• [Show abstract] [Hide abstract]
    ABSTRACT: Significant advances have been made in the last 5 years that have finally allowed investigators to start targeting stromal cells such as fibroblasts in inflammatory disease. Rheumatoid arthritis is a prototype inflammatory disease, in which fibroblasts maintain the persistence of inflammation in the joint underpinned by a unique pathological phenotype driven by multiple epigenetic modifications. The step changes that are enabling the development of such therapies are an improved understanding of the mechanisms by which fibroblasts mediate persistence and the discovery of new markers that identify discrete functional subsets of fibroblast cells that have potential as disease-specific therapeutic targets.
    Current Opinion in Pharmacology 04/2013; 13(3). DOI:10.1016/j.coph.2013.02.006
  • BMJ (online) 05/2012; 344:e3175. DOI:10.1136/bmj.e3175
  • Source
    [Show abstract] [Hide abstract]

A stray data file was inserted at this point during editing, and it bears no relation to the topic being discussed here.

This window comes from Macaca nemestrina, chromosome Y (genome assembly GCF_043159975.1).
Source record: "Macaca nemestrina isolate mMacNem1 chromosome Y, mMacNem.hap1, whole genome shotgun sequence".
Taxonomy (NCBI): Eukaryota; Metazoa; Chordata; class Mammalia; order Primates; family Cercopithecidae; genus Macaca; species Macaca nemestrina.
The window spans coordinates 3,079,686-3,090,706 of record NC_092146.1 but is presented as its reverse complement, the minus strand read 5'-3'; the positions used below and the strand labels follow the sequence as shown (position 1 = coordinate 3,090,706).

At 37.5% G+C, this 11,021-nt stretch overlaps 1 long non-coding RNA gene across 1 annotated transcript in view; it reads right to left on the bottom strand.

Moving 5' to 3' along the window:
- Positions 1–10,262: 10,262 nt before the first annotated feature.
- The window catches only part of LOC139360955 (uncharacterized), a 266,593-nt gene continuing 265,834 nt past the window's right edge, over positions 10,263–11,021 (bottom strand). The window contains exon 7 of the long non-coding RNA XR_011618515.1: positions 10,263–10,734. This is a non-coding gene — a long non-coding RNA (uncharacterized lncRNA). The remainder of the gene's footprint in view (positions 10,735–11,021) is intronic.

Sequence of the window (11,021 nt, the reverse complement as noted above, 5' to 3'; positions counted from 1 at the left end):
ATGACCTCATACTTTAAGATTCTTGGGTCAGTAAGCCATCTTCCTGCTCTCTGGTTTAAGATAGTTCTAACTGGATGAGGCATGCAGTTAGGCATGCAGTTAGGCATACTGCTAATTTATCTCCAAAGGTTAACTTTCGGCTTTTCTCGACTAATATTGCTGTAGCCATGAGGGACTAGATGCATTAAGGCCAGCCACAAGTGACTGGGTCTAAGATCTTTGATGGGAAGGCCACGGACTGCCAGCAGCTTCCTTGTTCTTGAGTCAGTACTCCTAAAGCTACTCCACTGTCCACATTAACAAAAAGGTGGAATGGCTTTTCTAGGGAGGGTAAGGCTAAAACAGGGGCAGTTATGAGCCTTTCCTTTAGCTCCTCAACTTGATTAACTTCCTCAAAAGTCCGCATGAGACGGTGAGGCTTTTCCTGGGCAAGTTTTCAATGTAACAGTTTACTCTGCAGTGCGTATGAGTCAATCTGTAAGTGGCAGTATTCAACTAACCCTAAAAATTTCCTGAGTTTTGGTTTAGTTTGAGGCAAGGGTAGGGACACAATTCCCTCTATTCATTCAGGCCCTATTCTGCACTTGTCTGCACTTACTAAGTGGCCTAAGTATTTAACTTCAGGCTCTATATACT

ABSTRACT: Lixisenatide is a once-daily glucagon-like peptide 1 (GLP-1) receptor agonist mimicking several favorable actions of endogenous GLP-1 that result in improved glycemic control with little or no hypoglycemia and weight loss. Phase II trials have shown that lixisenatide 20 μg once daily restores first-phase insulin release in patients with type 2 diabetes and improves the second-phase insulin response. Administered once or twice daily for 4 weeks, it significantly reduced postprandial and fasting blood glucose levels, and glycosylated hemoglobin (HbA(1c)). The efficacy and safety of lixisenatide once daily is being assessed in the GETGOAL Phase III clinical trial program. Results have shown beneficial effects on HbA(1c) compared with placebo in combination with commonly used antidiabetes agents, with no increased risk of hypoglycemia and with beneficial weight reduction. Adverse effects were similar to those observed for available GLP-1 receptor agonists, the most frequent being gastrointestinal. Both GLP-1 receptor agonists and long-acting insulin analogs have demonstrated protective effects on beta cells in preclinical studies. This, along with the pronounced effect of lixisenatide on postprandial plasma glucose, provides a rationale for combining it with long-acting basal insulin analogs, in the hope that the additive effects on glycemic control combined with a potential benefit on islet cells may lead to a new treatment approach to control blood glucose better and prevent long-term complications in patients with type 2 diabetes.